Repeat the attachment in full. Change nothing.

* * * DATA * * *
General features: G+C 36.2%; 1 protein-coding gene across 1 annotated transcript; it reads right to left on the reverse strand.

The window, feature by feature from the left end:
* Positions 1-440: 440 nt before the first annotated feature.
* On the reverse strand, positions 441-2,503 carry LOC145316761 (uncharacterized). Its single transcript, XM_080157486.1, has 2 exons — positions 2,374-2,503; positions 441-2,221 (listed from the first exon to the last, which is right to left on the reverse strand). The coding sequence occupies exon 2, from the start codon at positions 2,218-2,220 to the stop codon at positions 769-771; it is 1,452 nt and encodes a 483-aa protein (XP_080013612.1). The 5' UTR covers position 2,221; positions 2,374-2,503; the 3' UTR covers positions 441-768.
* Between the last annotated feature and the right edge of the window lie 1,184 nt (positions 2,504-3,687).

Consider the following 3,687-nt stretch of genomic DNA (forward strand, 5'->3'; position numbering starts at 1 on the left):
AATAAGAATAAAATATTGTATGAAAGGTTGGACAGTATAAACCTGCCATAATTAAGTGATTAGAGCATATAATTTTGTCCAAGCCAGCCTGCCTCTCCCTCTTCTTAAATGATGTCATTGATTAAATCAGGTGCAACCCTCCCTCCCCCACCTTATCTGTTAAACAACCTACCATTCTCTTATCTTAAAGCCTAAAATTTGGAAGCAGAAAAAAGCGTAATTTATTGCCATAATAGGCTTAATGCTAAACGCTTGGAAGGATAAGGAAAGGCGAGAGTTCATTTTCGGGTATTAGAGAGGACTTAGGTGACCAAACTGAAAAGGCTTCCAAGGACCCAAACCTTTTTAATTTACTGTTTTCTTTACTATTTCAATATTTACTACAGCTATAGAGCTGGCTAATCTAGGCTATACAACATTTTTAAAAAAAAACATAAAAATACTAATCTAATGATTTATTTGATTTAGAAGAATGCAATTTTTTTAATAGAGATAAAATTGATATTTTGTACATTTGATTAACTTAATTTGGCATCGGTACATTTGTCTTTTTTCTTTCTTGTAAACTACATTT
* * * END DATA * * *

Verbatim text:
General features: G+C 36.2%; 1 protein-coding gene across 1 annotated transcript; it reads right to left on the reverse strand.

The window, feature by feature from the left end:
* Positions 1-440: 440 nt before the first annotated feature.
* On the reverse strand, positions 441-2,503 carry LOC145316761 (uncharacterized). Its single transcript, XM_080157486.1, has 2 exons — positions 2,374-2,503; positions 441-2,221 (listed from the first exon to the last, which is right to left on the reverse strand). The coding sequence occupies exon 2, from the start codon at positions 2,218-2,220 to the stop codon at positions 769-771; it is 1,452 nt and encodes a 483-aa protein (XP_080013612.1). The 5' UTR covers position 2,221; positions 2,374-2,503; the 3' UTR covers positions 441-768.
* Between the last annotated feature and the right edge of the window lie 1,184 nt (positions 2,504-3,687).

Consider the following 3,687-nt stretch of genomic DNA (forward strand, 5'->3'; position numbering starts at 1 on the left):
AATAAGAATAAAATATTGTATGAAAGGTTGGACAGTATAAACCTGCCATAATTAAGTGATTAGAGCATATAATTTTGTCCAAGCCAGCCTGCCTCTCCCTCTTCTTAAATGATGTCATTGATTAAATCAGGTGCAACCCTCCCTCCCCCACCTTATCTGTTAAACAACCTACCATTCTCTTATCTTAAAGCCTAAAATTTGGAAGCAGAAAAAAGCGTAATTTATTGCCATAATAGGCTTAATGCTAAACGCTTGGAAGGATAAGGAAAGGCGAGAGTTCATTTTCGGGTATTAGAGAGGACTTAGGTGACCAAACTGAAAAGGCTTCCAAGGACCCAAACCTTTTTAATTTACTGTTTTCTTTACTATTTCAATATTTACTACAGCTATAGAGCTGGCTAATCTAGGCTATACAACATTTTTAAAAAAAAACATAAAAATACTAATCTAATGATTTATTTGATTTAGAAGAATGCAATTTTTTTAATAGAGATAAAATTGATATTTTGTACATTTGATTAACTTAATTTGGCATCGGTACATTTGTCTTTTTTCTTTCTTGTAAACTACATTT